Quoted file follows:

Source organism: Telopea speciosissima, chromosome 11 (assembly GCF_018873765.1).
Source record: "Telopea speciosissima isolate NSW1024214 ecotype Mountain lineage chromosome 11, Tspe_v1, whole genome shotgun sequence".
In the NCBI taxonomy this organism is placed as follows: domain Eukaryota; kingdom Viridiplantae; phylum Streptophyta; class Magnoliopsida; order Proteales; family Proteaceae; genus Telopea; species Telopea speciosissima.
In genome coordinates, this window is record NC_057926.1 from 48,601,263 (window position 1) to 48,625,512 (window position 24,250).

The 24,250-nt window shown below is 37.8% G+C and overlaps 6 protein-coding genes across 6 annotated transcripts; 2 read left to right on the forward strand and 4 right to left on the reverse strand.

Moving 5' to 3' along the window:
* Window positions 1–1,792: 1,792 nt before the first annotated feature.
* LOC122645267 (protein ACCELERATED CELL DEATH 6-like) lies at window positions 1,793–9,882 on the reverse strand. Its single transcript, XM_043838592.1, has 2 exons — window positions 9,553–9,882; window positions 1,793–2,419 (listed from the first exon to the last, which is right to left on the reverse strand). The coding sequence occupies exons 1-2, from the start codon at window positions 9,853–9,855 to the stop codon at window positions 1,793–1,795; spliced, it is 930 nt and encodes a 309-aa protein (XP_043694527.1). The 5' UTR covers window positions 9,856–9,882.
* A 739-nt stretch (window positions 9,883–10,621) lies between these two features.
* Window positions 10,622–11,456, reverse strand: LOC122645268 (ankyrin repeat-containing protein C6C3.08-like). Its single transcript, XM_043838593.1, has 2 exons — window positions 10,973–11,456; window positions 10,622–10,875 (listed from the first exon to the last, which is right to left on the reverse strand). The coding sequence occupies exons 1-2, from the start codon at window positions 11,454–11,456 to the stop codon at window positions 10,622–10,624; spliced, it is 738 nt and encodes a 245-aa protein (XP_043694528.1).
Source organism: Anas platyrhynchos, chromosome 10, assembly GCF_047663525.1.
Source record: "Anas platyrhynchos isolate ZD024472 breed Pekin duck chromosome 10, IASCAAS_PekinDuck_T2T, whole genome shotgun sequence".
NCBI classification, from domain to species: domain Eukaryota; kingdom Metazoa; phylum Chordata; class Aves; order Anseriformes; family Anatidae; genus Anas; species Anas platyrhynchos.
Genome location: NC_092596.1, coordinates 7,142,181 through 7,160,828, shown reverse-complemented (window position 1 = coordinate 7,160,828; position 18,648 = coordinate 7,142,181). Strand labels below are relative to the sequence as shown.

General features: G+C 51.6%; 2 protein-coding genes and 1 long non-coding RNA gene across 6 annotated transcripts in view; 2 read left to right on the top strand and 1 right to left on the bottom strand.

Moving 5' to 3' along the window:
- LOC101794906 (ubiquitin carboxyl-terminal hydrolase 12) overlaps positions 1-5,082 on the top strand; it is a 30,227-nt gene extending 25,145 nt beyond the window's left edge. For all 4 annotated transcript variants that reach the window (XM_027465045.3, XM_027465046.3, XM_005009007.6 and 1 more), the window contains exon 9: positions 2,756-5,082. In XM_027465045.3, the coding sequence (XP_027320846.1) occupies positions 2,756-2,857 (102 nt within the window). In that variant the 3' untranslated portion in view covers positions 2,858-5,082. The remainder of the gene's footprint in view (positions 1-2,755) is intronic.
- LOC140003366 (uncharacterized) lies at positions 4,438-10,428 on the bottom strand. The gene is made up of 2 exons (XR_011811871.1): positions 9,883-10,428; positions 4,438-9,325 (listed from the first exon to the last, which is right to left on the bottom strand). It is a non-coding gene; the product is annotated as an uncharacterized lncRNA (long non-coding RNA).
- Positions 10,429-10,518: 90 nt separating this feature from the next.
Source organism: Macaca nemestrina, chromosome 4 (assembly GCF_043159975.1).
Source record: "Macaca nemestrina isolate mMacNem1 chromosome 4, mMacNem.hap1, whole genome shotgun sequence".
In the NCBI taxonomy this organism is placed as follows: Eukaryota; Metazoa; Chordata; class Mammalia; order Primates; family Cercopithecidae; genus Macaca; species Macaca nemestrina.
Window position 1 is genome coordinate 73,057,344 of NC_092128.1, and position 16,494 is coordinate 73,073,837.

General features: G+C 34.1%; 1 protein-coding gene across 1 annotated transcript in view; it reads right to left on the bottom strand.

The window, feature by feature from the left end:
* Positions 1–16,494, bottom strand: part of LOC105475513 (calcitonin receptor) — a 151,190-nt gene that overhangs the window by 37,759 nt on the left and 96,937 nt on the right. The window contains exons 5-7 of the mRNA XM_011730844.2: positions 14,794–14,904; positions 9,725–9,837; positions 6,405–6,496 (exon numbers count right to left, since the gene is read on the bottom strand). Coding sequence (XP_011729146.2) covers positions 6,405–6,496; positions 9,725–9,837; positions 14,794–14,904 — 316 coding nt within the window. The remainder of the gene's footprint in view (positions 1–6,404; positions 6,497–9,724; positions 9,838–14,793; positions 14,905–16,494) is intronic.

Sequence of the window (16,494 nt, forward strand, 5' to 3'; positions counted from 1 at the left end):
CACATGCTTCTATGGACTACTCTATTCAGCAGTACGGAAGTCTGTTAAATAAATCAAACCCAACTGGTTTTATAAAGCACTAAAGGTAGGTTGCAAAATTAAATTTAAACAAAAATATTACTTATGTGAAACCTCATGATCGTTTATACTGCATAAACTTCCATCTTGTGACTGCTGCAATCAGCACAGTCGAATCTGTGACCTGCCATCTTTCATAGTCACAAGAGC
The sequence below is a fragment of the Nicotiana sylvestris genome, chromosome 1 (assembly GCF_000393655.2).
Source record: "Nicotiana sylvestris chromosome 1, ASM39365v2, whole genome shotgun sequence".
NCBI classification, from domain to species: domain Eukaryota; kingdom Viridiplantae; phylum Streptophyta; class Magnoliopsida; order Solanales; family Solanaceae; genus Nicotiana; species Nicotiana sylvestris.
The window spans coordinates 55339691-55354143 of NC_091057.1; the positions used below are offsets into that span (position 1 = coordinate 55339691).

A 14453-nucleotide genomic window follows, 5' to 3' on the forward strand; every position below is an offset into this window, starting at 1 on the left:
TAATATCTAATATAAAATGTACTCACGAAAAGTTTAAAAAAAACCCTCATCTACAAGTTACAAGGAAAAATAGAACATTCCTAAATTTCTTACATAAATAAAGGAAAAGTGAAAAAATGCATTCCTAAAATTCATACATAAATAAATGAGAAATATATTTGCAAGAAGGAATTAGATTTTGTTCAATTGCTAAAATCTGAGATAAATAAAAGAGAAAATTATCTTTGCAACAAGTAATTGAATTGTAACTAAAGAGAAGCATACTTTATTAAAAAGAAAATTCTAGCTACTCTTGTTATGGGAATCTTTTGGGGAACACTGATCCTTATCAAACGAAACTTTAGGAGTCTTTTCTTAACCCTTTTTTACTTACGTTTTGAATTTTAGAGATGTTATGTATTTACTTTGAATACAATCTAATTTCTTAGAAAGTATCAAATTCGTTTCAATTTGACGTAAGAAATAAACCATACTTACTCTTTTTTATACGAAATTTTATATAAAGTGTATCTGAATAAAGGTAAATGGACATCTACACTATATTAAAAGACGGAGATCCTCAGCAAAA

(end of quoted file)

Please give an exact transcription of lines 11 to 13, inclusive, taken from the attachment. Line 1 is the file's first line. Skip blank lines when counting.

Source organism: Anas platyrhynchos, chromosome 10, assembly GCF_047663525.1.
Source record: "Anas platyrhynchos isolate ZD024472 breed Pekin duck chromosome 10, IASCAAS_PekinDuck_T2T, whole genome shotgun sequence".
NCBI classification, from domain to species: domain Eukaryota; kingdom Metazoa; phylum Chordata; class Aves; order Anseriformes; family Anatidae; genus Anas; species Anas platyrhynchos.